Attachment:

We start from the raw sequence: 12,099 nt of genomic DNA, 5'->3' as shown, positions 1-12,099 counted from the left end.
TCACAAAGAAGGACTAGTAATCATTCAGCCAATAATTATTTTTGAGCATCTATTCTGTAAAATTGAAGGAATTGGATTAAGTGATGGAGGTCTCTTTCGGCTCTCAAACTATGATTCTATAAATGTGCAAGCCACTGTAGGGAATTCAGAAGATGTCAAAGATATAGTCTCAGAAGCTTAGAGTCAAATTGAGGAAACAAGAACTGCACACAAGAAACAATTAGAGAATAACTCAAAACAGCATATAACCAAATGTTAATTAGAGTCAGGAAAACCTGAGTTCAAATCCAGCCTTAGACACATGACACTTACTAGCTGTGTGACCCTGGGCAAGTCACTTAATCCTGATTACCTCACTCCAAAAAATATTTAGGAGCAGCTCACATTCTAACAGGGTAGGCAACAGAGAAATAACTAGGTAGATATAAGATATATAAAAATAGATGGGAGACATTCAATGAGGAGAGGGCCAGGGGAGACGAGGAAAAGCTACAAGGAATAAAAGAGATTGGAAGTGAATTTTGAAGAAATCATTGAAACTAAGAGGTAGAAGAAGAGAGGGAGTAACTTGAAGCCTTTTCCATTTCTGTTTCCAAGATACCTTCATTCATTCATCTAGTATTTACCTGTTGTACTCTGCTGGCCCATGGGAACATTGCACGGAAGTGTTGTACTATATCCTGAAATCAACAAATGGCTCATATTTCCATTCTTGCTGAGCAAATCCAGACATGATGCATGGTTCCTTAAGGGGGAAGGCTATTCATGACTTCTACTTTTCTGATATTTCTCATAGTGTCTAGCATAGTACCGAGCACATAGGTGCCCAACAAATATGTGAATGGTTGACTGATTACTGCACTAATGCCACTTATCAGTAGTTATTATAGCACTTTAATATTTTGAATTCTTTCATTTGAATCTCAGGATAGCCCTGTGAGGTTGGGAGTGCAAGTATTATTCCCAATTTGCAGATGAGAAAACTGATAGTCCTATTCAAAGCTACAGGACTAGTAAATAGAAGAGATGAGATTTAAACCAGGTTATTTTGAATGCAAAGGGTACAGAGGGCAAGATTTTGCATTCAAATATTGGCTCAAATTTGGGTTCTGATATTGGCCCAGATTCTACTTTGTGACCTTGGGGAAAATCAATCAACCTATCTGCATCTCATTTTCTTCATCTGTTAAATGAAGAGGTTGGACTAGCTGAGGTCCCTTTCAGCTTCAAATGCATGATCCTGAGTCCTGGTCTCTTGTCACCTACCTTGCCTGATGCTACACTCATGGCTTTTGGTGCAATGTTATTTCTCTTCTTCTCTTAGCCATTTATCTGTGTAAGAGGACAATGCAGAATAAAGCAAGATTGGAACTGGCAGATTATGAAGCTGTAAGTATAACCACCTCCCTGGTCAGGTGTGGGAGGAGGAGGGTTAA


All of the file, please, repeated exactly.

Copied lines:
We start from the raw sequence: 12,099 nt of genomic DNA, 5'->3' as shown, positions 1-12,099 counted from the left end.
TCACAAAGAAGGACTAGTAATCATTCAGCCAATAATTATTTTTGAGCATCTATTCTGTAAAATTGAAGGAATTGGATTAAGTGATGGAGGTCTCTTTCGGCTCTCAAACTATGATTCTATAAATGTGCAAGCCACTGTAGGGAATTCAGAAGATGTCAAAGATATAGTCTCAGAAGCTTAGAGTCAAATTGAGGAAACAAGAACTGCACACAAGAAACAATTAGAGAATAACTCAAAACAGCATATAACCAAATGTTAATTAGAGTCAGGAAAACCTGAGTTCAAATCCAGCCTTAGACACATGACACTTACTAGCTGTGTGACCCTGGGCAAGTCACTTAATCCTGATTACCTCACTCCAAAAAATATTTAGGAGCAGCTCACATTCTAACAGGGTAGGCAACAGAGAAATAACTAGGTAGATATAAGATATATAAAAATAGATGGGAGACATTCAATGAGGAGAGGGCCAGGGGAGACGAGGAAAAGCTACAAGGAATAAAAGAGATTGGAAGTGAATTTTGAAGAAATCATTGAAACTAAGAGGTAGAAGAAGAGAGGGAGTAACTTGAAGCCTTTTCCATTTCTGTTTCCAAGATACCTTCATTCATTCATCTAGTATTTACCTGTTGTACTCTGCTGGCCCATGGGAACATTGCACGGAAGTGTTGTACTATATCCTGAAATCAACAAATGGCTCATATTTCCATTCTTGCTGAGCAAATCCAGACATGATGCATGGTTCCTTAAGGGGGAAGGCTATTCATGACTTCTACTTTTCTGATATTTCTCATAGTGTCTAGCATAGTACCGAGCACATAGGTGCCCAACAAATATGTGAATGGTTGACTGATTACTGCACTAATGCCACTTATCAGTAGTTATTATAGCACTTTAATATTTTGAATTCTTTCATTTGAATCTCAGGATAGCCCTGTGAGGTTGGGAGTGCAAGTATTATTCCCAATTTGCAGATGAGAAAACTGATAGTCCTATTCAAAGCTACAGGACTAGTAAATAGAAGAGATGAGATTTAAACCAGGTTATTTTGAATGCAAAGGGTACAGAGGGCAAGATTTTGCATTCAAATATTGGCTCAAATTTGGGTTCTGATATTGGCCCAGATTCTACTTTGTGACCTTGGGGAAAATCAATCAACCTATCTGCATCTCATTTTCTTCATCTGTTAAATGAAGAGGTTGGACTAGCTGAGGTCCCTTTCAGCTTCAAATGCATGATCCTGAGTCCTGGTCTCTTGTCACCTACCTTGCCTGATGCTACACTCATGGCTTTTGGTGCAATGTTATTTCTCTTCTTCTCTTAGCCATTTATCTGTGTAAGAGGACAATGCAGAATAAAGCAAGATTGGAACTGGCAGATTATGAAGCTGTAAGTATAACCACCTCCCTGGTCAGGTGTGGGAGGAGGAGGGTTAA